Pressing send, I realised I was talking about watching the entire Lord of the Rings trilogy back to back in a cinema, and wondered if I shouldn’t perhaps get a bit more ambitious about life in general. No matter. Let’s start with the easy ones. As Beckett never said.
The cinema had printed out little itineraries for us on maps of Middle Earth! Somebody had thought about this. We had a lunch break scheduled between the first two movies and a quick gap between the last two to stretch our legs. It was essentially like being stuck on a long haul flight, but with more elves, and the occasional inconsiderate silent but deadly fart.
It was a surprisingly varied audience as well – all ages, all types of people and plenty of women, with comic book guys at a minimum. You’d have thought people might come dressed up, dungeons and dragons style, but aside from the fellow in corduroy and a waistcoat who may or may not have been deliberately modelling himself on a rather dapper hobbit, people just came to watch rather than make an occasion of it.
Some iffy sound during the Fellowship of the Ring led to technical difficulties that eventually muted the whole thing, and we saw Ian McKellen and Christopher Lee have that badass wizard fight in complete silence. Then the whole thing stopped. But once that was fixed, things ran smoothly the rest of the time, so all the big meme-tastic lines were there for us to snigger at like loons. One does not simply turn up at a Lord of the Rings marathon without expecting that particular bonding experience.
The Two Towers had its merits – I actually really enjoyed the Merry, Pippin and Treebeard subplot on this watching, as well as the brilliantly vile, eyebrow-less Wormtongue; and Bernard Hill pops up being boss, for starters – but it was starting to get tempting to have a little snooze in the chair.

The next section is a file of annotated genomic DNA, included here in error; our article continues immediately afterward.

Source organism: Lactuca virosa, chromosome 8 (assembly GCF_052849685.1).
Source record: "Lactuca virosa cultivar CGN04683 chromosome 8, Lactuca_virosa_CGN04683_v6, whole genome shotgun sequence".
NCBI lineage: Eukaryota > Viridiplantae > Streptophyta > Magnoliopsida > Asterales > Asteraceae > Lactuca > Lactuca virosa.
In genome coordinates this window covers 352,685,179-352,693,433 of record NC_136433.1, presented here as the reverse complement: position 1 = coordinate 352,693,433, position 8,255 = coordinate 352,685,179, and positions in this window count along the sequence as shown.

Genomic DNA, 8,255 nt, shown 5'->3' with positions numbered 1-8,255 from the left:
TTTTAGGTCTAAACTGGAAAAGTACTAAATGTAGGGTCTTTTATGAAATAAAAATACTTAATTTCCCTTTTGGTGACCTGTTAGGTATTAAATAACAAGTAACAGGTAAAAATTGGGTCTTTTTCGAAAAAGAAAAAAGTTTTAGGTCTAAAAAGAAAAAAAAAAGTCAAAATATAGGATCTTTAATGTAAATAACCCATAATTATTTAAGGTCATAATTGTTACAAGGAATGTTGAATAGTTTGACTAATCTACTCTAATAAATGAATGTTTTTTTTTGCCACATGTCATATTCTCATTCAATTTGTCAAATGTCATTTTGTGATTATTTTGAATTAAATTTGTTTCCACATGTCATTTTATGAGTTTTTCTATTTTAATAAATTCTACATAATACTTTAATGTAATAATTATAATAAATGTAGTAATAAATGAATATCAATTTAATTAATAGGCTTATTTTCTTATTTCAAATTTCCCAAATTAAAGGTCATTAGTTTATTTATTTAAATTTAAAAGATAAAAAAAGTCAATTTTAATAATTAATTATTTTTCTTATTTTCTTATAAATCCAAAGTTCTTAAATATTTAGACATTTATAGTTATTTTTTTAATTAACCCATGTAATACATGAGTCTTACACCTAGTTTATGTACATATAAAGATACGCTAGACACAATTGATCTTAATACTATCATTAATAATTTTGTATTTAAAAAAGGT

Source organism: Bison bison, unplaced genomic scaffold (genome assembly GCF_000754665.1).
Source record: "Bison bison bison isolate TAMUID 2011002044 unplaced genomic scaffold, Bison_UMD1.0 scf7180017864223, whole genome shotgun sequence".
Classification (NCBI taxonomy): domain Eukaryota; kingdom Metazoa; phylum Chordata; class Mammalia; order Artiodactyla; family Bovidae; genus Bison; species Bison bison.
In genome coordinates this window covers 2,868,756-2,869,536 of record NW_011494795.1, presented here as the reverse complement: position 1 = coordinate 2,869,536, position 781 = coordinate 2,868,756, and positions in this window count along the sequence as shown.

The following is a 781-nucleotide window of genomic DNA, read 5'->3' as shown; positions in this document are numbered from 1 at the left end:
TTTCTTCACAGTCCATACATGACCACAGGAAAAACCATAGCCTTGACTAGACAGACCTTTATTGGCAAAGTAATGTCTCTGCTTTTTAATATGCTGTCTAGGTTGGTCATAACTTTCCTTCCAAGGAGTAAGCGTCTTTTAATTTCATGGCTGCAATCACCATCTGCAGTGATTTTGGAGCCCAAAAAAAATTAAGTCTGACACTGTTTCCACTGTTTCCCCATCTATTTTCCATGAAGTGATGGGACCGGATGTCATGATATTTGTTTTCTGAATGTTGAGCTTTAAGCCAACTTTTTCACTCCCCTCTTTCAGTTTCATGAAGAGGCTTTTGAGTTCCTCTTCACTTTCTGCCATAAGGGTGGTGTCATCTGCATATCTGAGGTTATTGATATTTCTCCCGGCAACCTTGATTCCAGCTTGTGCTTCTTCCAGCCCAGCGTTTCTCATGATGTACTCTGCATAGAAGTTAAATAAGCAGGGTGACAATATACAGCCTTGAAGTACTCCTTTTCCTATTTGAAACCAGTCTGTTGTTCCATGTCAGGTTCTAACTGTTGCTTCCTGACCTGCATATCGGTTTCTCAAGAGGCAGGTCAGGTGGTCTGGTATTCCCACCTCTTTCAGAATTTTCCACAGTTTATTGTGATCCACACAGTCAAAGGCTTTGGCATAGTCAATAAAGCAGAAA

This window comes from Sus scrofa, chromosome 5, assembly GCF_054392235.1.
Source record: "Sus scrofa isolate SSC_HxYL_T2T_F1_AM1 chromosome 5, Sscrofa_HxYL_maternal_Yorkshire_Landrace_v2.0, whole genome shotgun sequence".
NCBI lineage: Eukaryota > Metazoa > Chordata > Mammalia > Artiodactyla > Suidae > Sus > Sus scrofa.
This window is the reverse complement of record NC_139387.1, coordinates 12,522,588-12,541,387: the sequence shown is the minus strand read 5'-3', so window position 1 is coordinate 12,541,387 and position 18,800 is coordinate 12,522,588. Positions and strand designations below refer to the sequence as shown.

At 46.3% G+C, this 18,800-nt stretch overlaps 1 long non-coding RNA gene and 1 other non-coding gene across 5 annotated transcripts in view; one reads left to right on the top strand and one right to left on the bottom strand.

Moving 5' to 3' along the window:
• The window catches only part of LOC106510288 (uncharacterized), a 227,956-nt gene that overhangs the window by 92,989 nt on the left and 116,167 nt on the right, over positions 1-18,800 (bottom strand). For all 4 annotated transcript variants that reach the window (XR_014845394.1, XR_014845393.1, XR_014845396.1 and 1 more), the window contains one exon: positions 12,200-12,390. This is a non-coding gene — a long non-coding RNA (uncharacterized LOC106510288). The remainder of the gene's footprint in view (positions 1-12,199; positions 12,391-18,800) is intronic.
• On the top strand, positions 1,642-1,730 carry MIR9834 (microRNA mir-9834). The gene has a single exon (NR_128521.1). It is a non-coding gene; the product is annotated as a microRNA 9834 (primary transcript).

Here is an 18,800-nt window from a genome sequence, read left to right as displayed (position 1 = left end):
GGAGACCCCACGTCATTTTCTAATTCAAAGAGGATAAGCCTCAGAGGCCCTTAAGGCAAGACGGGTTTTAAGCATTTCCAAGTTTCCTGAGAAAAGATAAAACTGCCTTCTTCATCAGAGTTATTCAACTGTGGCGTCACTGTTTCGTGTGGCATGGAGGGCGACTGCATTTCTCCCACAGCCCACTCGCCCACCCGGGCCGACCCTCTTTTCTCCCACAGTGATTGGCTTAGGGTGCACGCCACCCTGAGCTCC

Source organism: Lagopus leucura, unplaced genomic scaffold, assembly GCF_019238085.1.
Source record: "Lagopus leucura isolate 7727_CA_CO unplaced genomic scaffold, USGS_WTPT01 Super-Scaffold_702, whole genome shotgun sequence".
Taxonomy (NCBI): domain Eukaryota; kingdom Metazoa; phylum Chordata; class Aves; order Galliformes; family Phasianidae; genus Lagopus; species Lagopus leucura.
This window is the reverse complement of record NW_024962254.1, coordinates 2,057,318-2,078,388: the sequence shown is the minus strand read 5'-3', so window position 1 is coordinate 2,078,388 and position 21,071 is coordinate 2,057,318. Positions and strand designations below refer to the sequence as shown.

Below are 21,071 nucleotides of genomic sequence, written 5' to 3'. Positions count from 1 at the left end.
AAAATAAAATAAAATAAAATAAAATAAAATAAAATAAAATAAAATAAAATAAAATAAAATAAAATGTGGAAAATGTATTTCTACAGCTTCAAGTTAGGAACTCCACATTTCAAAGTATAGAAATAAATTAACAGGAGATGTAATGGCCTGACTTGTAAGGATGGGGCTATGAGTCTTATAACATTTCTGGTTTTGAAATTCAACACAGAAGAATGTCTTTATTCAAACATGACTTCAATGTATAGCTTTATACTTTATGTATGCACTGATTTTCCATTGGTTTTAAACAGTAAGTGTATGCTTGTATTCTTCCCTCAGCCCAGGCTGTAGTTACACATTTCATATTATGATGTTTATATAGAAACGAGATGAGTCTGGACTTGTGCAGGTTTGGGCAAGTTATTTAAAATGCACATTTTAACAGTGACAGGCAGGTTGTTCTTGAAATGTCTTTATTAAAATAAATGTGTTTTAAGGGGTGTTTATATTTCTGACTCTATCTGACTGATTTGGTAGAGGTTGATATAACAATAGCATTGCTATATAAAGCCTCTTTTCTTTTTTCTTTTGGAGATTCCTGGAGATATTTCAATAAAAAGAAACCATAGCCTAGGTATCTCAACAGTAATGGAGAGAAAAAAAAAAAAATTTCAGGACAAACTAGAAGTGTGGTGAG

Fortunately, finales don’t come much better than Return of the King, a movie so accomplished three and a half hours pass by in what seems like moments. When the action moves to Minas Tirith, it’s simply the point of no return, as from then until the closing credits I always find myself liable to burst into tears at practically any point. Pippin singing? Check. Eowyn slaying the nazgul? Check. Sam carrying Frodo the last bit of the way to Mount Doom? Every. Damn. Time. The bit where the hobbits all bow to Aragorn, and he says “my friends, you bow to no-one?” Oh, lawks. *bites knuckle*.
A short round of applause later, and the audience filed out, probably a bit knackered by it all. All these years later after watching them the first time round, I’m not sure it would be possible to ever see these films too many times. And I’m not entirely convinced that if I ever look in the listings and see somewhere showing the complete trilogy all in one day in future, I wouldn’t jump at the chance to do it all over again with the same silly enthusiasm.
So, here’s some things you notice when you’ve watched all three Lord of the Rings films back to back:
You get sore knees sat in a cinema for eleven hours, even if it is a very comfy one.
I don’t know if Sam is my very favourite character or if it would be far better that he kept his mouth shut and didn’t have at least one line that has me bawling in every damn film.
A couple of the same doe-eyed kiddies pop up in different realms in each of the films – it’s very obvious once you spot it. Peter Jackson’s, which makes sense. It’d be weird otherwise.
The hardcore Liverpool LOTR contingent seemed to like Gimli a whole lot. And would grumble and get a bit bored when Arwen came on. Legolas was generally met with a palpable indifference.
I finally paid enough attention to spot Flight of the Conchords’ Bret McKenzie as Figwit.
One does not simply fail to realise why Legolas’s proclamation “they’re taking the hobbits to Isengard” got a big laugh.
Female cliché time: Yep, Sean Bean as Boromir is quite possibly the sexiest thing ever. Even more than Ned Stark (in Game of Thrones). And £20 for all that was a bit of a bargain.
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